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Journal of Applied Physics

Issue 2 • Date Feb 1962

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Displaying Results 1 - 25 of 70
  • Issue Table of Contents

    Page(s): toc1
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    Freely Available from IEEE
  • Mechanism of Friction

    Page(s): 519 - 526
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    The lack of observable adhesion between most metal surfaces in air has been explained in the past by invoking the effect of released elastic stresses. In this work, the effect of released elastic stresses on adhesion has been investigated experimentally by evaporating thin films of gold on substrates of different hardness and measuring the adhesion as a function of the load. It has been found that the magnitude of the released elastic stresses is insufficient to account for the lack of observable adhesion in air. In the case of copper, it was found that adhesion became observable when the oxide film on the surface was ruptured. It was concluded that a protective film formed in the atmosphere prevented adhesion. It is suggested, therefore, that a class of frictional phenomena exists which cannot be explained by the adhesion theory. For electropolished Cu surfaces in particular, it is found that a mechanism based on plastic deformation may account for the frictional force observed where the oxide remains intact. View full abstract»

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  • Longitudinal Susceptibility of Ferromagnets in Strong rf Fields

    Page(s): 527 - 534
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    The mechanism of spin‐wave instability in an rf magnetic field applied parallel to the dc field is explained by simple, physical arguments. These spin waves give rise to rf and dc magnetic moments parallel to the dc field. The major part of the rf magnetic moment lags a quarter‐period behind the rf magnetic field so that the susceptibility is almost purely imaginary. The real part of the susceptibility vanishes unless the frequency of the unstable spin waves differs from half the pump frequency. The dc magnetic moment induced by the rf field is always larger than the amplitude of the rf magnetic moment. The theoretically expected variation of the susceptibility with the rf magnetic field is discussed and compared with experimental data. View full abstract»

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  • Susceptibility of Ferromagnets in a Strong rf Magnetic Field Applied Parallel to the dc Field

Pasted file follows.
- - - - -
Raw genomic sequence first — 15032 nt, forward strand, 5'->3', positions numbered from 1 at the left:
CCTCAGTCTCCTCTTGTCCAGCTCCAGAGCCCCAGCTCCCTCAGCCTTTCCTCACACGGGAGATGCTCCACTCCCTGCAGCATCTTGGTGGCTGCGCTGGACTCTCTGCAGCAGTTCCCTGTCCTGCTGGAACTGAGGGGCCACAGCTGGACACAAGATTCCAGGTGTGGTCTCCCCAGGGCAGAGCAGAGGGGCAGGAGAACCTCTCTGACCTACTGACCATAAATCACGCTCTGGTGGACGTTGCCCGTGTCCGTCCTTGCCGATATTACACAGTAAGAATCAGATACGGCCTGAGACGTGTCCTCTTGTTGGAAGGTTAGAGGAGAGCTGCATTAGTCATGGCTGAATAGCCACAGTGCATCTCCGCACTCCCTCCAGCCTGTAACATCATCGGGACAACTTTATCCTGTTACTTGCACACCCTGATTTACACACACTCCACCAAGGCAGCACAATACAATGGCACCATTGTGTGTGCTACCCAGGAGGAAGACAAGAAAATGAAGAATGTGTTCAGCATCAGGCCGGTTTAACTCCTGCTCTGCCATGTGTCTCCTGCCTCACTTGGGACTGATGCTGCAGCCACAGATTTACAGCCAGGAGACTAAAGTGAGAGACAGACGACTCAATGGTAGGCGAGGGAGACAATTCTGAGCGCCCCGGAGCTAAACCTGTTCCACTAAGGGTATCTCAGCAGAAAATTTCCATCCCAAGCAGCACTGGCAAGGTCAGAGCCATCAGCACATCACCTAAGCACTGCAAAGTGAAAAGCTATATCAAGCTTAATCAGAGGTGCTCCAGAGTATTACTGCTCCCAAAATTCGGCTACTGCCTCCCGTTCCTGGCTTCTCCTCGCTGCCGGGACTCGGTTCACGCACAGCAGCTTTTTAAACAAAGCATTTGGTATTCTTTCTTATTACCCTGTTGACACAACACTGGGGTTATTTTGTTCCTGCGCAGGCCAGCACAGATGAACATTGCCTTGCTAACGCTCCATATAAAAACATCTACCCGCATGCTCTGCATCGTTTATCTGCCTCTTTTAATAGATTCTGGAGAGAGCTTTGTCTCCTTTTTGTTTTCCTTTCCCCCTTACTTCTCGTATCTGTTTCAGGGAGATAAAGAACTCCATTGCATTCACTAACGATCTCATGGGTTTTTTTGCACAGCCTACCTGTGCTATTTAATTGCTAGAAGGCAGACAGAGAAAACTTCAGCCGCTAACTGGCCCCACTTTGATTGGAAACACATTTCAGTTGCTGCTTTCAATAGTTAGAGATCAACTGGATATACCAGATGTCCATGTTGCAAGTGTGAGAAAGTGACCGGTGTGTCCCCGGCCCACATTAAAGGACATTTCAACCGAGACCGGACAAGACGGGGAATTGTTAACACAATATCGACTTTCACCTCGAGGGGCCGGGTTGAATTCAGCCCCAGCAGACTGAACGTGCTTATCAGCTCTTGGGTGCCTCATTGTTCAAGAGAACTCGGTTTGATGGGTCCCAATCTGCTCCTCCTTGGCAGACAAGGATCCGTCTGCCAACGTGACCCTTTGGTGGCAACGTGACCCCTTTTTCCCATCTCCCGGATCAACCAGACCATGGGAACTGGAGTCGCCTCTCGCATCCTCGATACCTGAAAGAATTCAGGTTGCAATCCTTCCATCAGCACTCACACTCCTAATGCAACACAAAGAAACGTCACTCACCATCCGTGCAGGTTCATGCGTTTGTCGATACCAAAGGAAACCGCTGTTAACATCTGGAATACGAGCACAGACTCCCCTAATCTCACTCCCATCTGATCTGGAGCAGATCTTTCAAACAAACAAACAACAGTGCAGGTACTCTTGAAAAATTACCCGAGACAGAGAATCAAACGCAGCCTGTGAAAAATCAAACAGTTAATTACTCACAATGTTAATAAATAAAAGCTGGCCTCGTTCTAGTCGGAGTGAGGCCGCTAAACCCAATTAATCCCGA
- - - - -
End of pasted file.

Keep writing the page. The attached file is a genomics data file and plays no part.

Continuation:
Page(s): 535 - 537
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    The high‐power susceptibility has been measured as a function of the dc field at three frequencies on yttrium iron garnet with and without substitutions of holmium and gallium. The structure of the observed curves is attributed to relaxation processes in which two parametrically excited magnons coalesce into a third magnon under conservation of energy and momentum. View full abstract»

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  • Direct Observation of Antiphase Boundaries in the Fe3Al Superlattice

    Page(s): 537 - 552
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    Antiphase boundaries have been observed in thin foils of a Fe3Al superlattice prepared from the bulk material, using transmission electron microscopy techniques. This particular alloy forms two distinct types of superlattice; the first is a high temperature modification based on an imperfect B2‐type lattice, while the second is a lower temperature modification based on the more perfect DO3‐type lattice. A distinct type of antiphase boundary has been found to be associated with each ordered configuration, and their geometry and energy have been analyzed in detail. The critical conditions necessary to reveal these antiphase boundaries by transmission electron microscopy have been treated. In particular, it is found that antiphase boundary contrast is obtained only when the foil is critically oriented for diffraction from a strong superlattice reflection. Furthermore, the detailed dynamical theory of electron diffraction has been applied successfully to the present observations. Finally, some contrast effects associated with intersecting antiphase boundaries have been observed and interpreted using the kinematical theory of electron diffraction. View full abstract»

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  • Propagation Effects on Ferromagnetic Resonance in Dielectric Slabs

    Page(s): 553 - 556
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    The effects of displacement currents on ferromagnetic resonance are investigated for perfectly insulating slabs magnetized normal to their surfaces. The surface spins are assumed to be free. It is found that, at constant frequency, the usual ferromagnetic resonance shifts to higher fields. Also, for sufficiently thick samples, new resonances may be excited on the low‐field side of the main resonances. For thinner samples, these additional resonances may not be resolved from the main resonance, but may contribute significantly to its intrinsic linewidth. View full abstract»

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  • Temperature Dependence of Shock‐Induced Phase Transformations in Iron

    Page(s): 557 - 561
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    Shock‐induced phase transformations in iron have been investigated in the temperature range 78° to 1158°K. The pressure for transformation over this temperature range has been determined by a technique that depends on microstructural changes associated with a phase transformation. A discontinuity in the temperature‐pressure relationship was observed at 115 kbars and 775°K. Two distinct transformation microstructures were observed. It is postulated that the results obtained above 775°K are due to the expected transformation from alpha iron to gamma iron whereas the results below 775°K are related to a transformation from alpha iron to a presently undetermined new phase. View full abstract»